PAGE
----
TRUST A further way by which a testator can tie up an estate is to create a trust. For instance, a father with a large estate may take the precaution of creating a trust in case he dies while his child is still relatively young and inexperienced. He will do this if it is his intention that his child should inherit, but only at a certain age or the happening of a certain event. He will leave the property to a named trustee in his will with directions that the trustee care for the estate, invest the money prudently and profitably, and, for example, use the proceeds, at his discretion, for the maintenance and education of the child named in the will.

Then, when the child reaches the age stipulated or the event happens – for example, the child gets married or turns 21 – the money is paid to him or her. In this case the trustee becomes, in strict law, the owner of the property, but is bound to look after it and use it in the manner that is provided for in the will.

Revocation of a will

Warning – The grounds on which a will can be challenged

Overturning a will is a difficult and often fruitless exercise because the burden of proof rests with the person challenging it.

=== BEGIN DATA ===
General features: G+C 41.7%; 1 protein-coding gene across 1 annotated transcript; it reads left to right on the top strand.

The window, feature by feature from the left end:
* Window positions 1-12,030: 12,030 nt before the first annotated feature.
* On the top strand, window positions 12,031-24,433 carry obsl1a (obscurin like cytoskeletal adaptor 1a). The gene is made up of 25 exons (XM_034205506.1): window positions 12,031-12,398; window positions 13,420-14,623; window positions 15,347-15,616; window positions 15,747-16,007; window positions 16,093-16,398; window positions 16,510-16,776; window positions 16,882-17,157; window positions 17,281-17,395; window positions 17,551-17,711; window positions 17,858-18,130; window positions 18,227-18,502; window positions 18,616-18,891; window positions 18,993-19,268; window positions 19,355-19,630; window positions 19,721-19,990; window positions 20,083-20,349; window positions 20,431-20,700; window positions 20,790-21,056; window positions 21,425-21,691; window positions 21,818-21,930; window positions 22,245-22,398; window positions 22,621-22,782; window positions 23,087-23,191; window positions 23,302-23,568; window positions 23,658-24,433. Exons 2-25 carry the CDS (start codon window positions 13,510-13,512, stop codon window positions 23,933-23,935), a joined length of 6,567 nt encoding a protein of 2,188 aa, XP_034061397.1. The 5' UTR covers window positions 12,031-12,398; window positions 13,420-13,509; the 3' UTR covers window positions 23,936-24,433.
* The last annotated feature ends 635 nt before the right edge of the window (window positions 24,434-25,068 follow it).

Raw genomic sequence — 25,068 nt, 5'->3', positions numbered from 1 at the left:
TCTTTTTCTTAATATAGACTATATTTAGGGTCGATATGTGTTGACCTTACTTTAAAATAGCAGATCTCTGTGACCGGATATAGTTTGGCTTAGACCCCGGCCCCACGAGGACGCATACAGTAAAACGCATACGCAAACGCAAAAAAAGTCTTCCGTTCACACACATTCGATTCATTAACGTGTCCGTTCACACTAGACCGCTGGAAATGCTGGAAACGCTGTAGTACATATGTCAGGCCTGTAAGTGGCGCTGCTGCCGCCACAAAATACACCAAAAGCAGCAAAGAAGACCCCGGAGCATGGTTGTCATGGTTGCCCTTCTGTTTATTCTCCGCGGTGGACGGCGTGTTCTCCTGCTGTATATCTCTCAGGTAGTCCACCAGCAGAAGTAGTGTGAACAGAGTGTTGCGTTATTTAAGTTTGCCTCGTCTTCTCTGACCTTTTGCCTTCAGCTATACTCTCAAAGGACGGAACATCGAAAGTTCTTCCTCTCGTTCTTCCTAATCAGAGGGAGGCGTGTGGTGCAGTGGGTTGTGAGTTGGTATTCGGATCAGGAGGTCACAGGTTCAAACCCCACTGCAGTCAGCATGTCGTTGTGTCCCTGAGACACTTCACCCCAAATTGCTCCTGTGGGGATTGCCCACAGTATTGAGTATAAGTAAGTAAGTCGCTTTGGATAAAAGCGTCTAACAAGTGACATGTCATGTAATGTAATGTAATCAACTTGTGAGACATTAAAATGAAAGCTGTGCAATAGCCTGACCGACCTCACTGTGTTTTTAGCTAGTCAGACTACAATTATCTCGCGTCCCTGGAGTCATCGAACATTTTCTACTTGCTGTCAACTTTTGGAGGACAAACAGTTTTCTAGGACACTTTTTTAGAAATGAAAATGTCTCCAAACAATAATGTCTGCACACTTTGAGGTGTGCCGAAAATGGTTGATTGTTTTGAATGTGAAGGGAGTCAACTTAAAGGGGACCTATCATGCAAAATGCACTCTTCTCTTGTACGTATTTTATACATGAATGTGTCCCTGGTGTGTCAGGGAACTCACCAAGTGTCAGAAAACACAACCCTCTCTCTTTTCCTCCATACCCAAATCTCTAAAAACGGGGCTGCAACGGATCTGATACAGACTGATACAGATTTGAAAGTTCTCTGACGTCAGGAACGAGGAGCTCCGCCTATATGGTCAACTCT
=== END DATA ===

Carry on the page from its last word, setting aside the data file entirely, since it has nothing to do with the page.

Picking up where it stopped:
A will that appears to be valid – that is, it contains the necessary signatures and so on – will be accepted as valid by the Master of the Supreme Court and the courts until the contrary can be proved.

The onus rests on the person challenging the will to show that it is flawed – and this can be difficult. If the will was drawn up a long time before the testator’s death – during which the will could have been changed – the courts would be very reluctant to find that the will was not an expression of the testator’s wishes.

Consult an attorney if you believe that the will can be challenged under one of the following.

  • Formalities If the document that appears to be a will has not been executed with the formalities laid down by law.
  • Forgery If the will can be shown to be a forgery or if the testator was mistaken about the signed document. For example, if a man thought he was signing a contract to sell his farm, but in fact the document was a will bequeathing his farm to someone else, such a will can be challenged.